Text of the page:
The first 2 authors contributed equally to this article.
Histopathologic characterization of radioactive iodine-refractory fluorodeoxyglucose-positron emission tomography-positive thyroid carcinoma
Article first published online: 16 MAY 2008
Copyright © 2008 American Cancer Society
Volume 113, Issue 1, pages 48–56, 1 July 2008
How to Cite
Rivera, M., Ghossein, R. A., Schoder, H., Gomez, D., Larson, S. M. and Tuttle, R. M. (2008), Histopathologic characterization of radioactive iodine-refractory fluorodeoxyglucose-positron emission tomography-positive thyroid carcinoma. Cancer, 113: 48–56. doi: 10.1002/cncr.23515
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- Issue published online: 20 JUN 2008
- Article first published online: 16 MAY 2008
- Manuscript Accepted: 22 FEB 2008
- Manuscript Revised: 10 FEB 2008
- Manuscript Received: 13 DEC 2007
- thyroid carcinoma;
- histopathologic characterization;
- radioactive iodine;
- fluorodeoxyglucose-positron emission tomography (FDG-PET)
Radioactive iodine-refractory (RAIR) 18F-fluorodeoxyglucose (FDG)-positron emission tomography (PET) positive thyroid carcinomas represent the major cause of deaths from thyroid carcinomas (TC) and are therefore the main focus of novel target therapies. However, to the authors' knowledge, the histology of FDG-PET-positive RAIR metastatic thyroid carcinoma has not been described to date.
Metastatic tissue from RAIR PET-positive patients identified between 1996 and 2003 at the study institution were selected for histologic examination. The biopsied metastatic site corresponded to a FDG-PET positive lesion sampled within 2 years (87% of which were sampled within 1 year) of the PET scan. Detailed microscopic examination was performed on the metastatic deposit and the available primary tumors. Poorly differentiated thyroid carcinomas (PDTC) were defined on the basis of high mitotic activity (≥5 mitoses/10 high-power fields) and/or tumor necrosis. Other types of carcinomas were defined by conventional criteria. The histology of the metastases and primary were analyzed, with disease-specific survival (DSS) as the endpoint.
A total of 70 patients satisfied the selection criteria, 43 of whom had primary tumors available for review. Histologic characterization of the metastasis/recurrence in 70 patients revealed that 47.1% (n = 33 patients) had PDTC, 20% (n = 14 patients) had the tall cell variant (TCV) of papillary thyroid carcinoma, 22.9% (n = 16 patients) had well-differentiated papillary thyroid carcinoma (WDPTC), 8.6% (n = 6 patients) had Hurthle cell carcinoma (HCC), and 1.4% (n = 1 patient) had anaplastic carcinomas. The histopathologic distribution of the tumor in the primaries was: PDTC, 51%; TCV, 19%; WDPTC, 23%; and widely invasive HCC, 7%. A differing histology between the primary tumor and metastasis was observed in 37% of cases (n = 16 patients). In the majority of instances (63%; 10 of 16 patients) this was noted as transformation to a higher grade. Of the primary tumors classified as PTC, 70% progressed to more aggressive histotypes in the metastasis. Tumor necrosis and extensive extrathyroid extension in the primary tumor were found to be independent predictors of poorer DSS in this group of patients (P = .015). Approximately 68% of the PDTC primary tumors were initially classified by the primary pathologist as better-differentiated tumors on the basis of the presence of papillary and/or follicular architecture or the presence of typical PTC nuclear features.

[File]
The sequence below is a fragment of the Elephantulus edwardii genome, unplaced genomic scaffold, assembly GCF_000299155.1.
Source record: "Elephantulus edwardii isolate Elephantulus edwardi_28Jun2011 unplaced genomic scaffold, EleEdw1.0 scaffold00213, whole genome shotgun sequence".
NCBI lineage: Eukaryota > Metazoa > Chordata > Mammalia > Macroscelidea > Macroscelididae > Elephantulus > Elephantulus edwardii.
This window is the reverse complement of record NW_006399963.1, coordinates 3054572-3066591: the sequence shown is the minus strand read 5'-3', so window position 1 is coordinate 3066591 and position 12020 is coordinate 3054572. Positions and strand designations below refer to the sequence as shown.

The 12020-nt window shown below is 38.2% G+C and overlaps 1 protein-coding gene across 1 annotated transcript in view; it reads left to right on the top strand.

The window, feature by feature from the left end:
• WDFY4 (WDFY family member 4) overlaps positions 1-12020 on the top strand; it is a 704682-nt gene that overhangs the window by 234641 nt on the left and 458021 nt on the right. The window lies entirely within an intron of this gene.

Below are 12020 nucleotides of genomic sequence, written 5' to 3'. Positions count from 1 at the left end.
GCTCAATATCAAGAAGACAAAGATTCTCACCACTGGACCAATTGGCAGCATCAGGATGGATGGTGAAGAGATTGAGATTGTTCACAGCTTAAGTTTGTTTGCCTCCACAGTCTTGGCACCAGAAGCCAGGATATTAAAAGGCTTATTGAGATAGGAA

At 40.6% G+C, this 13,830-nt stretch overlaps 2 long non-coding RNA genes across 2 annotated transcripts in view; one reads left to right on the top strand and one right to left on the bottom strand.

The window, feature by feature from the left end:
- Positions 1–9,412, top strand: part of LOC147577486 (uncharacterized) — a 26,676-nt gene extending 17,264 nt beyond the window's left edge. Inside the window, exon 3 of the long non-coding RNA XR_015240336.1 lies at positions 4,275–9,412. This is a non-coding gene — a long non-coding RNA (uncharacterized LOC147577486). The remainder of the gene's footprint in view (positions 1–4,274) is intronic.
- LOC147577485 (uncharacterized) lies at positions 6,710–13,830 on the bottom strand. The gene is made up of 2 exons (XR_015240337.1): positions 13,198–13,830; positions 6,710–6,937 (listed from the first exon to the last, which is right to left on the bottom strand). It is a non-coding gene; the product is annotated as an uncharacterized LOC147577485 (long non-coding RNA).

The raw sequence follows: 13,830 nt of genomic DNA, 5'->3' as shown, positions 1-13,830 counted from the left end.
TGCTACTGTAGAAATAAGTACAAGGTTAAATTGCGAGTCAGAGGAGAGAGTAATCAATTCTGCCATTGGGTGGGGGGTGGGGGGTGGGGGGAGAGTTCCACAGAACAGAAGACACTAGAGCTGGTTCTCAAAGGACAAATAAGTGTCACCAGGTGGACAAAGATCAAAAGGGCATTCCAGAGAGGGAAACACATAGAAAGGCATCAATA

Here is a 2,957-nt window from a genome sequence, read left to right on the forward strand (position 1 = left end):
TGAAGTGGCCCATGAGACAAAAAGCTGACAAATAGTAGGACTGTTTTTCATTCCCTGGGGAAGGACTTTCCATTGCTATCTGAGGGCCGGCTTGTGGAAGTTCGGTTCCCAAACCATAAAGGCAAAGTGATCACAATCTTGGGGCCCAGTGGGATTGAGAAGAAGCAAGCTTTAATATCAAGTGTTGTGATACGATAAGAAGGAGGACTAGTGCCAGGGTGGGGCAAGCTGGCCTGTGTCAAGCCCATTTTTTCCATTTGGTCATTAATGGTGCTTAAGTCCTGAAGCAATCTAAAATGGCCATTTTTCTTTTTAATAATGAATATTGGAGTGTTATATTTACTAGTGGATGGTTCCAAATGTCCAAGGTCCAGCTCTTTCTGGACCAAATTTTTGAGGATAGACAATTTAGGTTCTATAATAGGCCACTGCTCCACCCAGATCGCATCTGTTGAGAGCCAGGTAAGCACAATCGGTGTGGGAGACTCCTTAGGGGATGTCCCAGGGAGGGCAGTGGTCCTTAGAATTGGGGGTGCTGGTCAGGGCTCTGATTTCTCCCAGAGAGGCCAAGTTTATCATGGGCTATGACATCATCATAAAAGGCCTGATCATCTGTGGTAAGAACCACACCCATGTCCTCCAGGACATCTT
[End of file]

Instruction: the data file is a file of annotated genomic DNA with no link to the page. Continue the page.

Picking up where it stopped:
Several observations can be made based on the results of the current study. The majority of metastases in patients with RAIR PET-positive metastases are of a histologically aggressive subtype. However, well‒differentiated RAIR metastatic disease is observable. Poorly differentiated disease is underrecognized in many cases if defined by architectural and nuclear features alone. The presence of tumor necrosis was found to be a strong predictor of aggressive behavior, even within this group of clinically aggressive tumors. Finally, there is a significant amount of histologic plasticity between primary tumors and metastases that may reflect the genetic instability of these tumors. Cancer 2008. © 2008 American Cancer Society.